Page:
Stockpiles on project sites are most often resting on a flat surface or regular slope, which are easy to properly calculate, but when stockpiles end up resting over a bank it can be difficult to know how to properly model its baseline to get an accurate estimate. For a stockpile over a bank, you will need to use a breakline to correctly model the ground under the stockpile, and we'll show you how you can do that in this article. This article also covers some common mistakes that are often made when trying to calculate a stockpile over a bank and gives you context for a more complex situation of how to properly model the baseline of a trench.

# Create a Stockpile Over a Bank

To create a stockpile over a bank, you first need to model a surface under the stockpile using a breakline. The image below is a profile of a stockpile (green line) that is located on a bank (black line). Using a breakline, you can model the change of the slope between the bank and the floor of the location.

How to create the proper baseline for a bank under a stockpile:

1. Draw a Boundary Around the Stockpile: Select the Boundary tool from the HOME tab and start drawing a boundary around the stockpile. Be sure to place vertices on the visible parts of the ground around of the stockpile.

2. Draw a Polyline Along the Bottom of the Bank: Select the Polyline tool found in the HOME tab and draw a line parallel with the lowest part of the bank. It can be helpful to use the Arc version of the Polyline tool, switch to 2D mode, and have the line follow the curve of the ridge at the top of the bank as closely as possible. Be sure to snap each end of the line to the drawn boundary.

3. Adjust the Polyline to Represent the Elevation Between the Bank and the Floor as a Breakline: The polyline is created on top of the stockpile, and you still need to convert it to match the break along the bottom of the bank under the stockpile. Switch back to 3D mode to get a better view of the polyline on the stockpile. Make sure your polyline is selected, then go to the TOOLS tab and select Edit Vertex. Enable Interpolate Z of the Edit Vertex Mode to drop the polyline's middle vertices to linearly interpolate between the two end vertices and create the breakline at the bottom of the bank.

4. View the Created Breakline Under the Stockpile: You can enable the Transparent Lens from the ANALYSIS tab to get a better understanding of what the breakline looks like under the pile. This is the best estimation you can get for what the breakline would be like under the pile.

5. Generate the Surface Under the Stockpile: Now with the breakline in place, select the boundary you've drawn around your stockpile and select Triangulate Within, found in the HOME tab. This will create a TIN (surface) that includes the breakline under the stockpile.

6. Modify the Terrain to View the Slope at Ground Level: With the TIN selected, go to the TOOLS tab and select Modify Terrain to get an idea of what the ground looks like without the stockpile.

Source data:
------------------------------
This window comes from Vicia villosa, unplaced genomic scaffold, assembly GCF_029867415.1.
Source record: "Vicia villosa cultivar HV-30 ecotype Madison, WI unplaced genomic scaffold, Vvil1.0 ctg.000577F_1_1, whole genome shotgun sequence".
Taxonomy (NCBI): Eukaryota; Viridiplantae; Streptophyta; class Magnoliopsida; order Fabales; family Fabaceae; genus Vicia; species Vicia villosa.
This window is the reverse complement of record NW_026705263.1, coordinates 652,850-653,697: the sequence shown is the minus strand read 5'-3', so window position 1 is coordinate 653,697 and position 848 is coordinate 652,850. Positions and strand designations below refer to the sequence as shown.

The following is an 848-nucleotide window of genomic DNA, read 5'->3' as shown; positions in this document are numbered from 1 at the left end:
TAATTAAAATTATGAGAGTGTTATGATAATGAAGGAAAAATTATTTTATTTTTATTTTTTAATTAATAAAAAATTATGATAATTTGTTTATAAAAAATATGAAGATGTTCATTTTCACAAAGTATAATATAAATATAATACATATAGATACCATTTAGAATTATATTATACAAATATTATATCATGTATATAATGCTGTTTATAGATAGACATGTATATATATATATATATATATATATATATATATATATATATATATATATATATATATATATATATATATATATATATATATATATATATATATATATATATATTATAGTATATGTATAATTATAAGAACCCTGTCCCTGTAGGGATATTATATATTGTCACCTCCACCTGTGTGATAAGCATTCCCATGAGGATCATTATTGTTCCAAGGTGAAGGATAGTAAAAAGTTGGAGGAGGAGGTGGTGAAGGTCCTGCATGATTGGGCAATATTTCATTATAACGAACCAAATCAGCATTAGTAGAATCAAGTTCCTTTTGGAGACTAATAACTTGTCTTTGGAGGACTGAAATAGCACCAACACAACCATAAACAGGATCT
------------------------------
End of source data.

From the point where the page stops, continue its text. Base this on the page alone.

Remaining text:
7. View the DSM without the Orthophoto: You can also turn the orthophoto off to get a better feeling of how the terrain is shaped under the stockpile. Enable and disable the modified terrain item to clearly see what it looks like without the stockpile.

8. You can now create your stockpile. You can now use the surface item to create your stockpile. Just be sure to disable the modified terrain (if you wanted to clearly see what the surface looks like under the stockpile), select your surface, and create the stockpile.

# Understanding Breaklines Under the Stockpile

Creating stockpiles over different slopes and gradients on the terrain is a bit abstract and difficult to imagine how it is done if there is a bank, ditch, or trench. But like a magic trick, it is very simple once you understand the concept. As explained in this article, all you need to do is draw a boundary around the stockpile and draw a breakline for each of the slope changes under the stockpile.

Common mistakes when calculating a stockpile over a bank. It is a common misunderstanding to draw a boundary around the stockpile without drawing a breakline and assume the computer can visualize the ground under the stockpile. Virtual Surveyor uses smart tools like the Flat, Flat Minimum, or 3D Surface options to quickly generate a surface under a stockpile. As shown in the illustration below, a boundary combined with a Flat or Flat Minimum results in the cyan profile line, and the 3D Surface results in the magenta profile line. Neither are accurate over a bank because the computer has no way of visualizing slope changes under a stockpile without human help, which is why you need to draw the breakline inside the boundary and manually create a surface to show the computer what the baseline looks like under the pile (black profile line).

Stockpile Over a Trench. You can use the same concept and technique for creating a stockpile over a bank to create a stockpile over a trench. It is a bit more complicated, but only in that you need to create four breaklines under the stockpile to model the top and bottom lines of the trench to make the appropriate surface under the stockpile. Using the same method as shown in this article for drawing the proper baseline under a bank, you draw a boundary around the stockpile, then draw breaklines at each of the slope changes under the stockpile. This same method applies to any stockpile that rests on top of a ditch, bank, trench, etc., you just need a breakline for every slope change under the stockpile to properly model the ground level. You might also need to use other Edit Vertex tools to properly adjust the vertex elevation.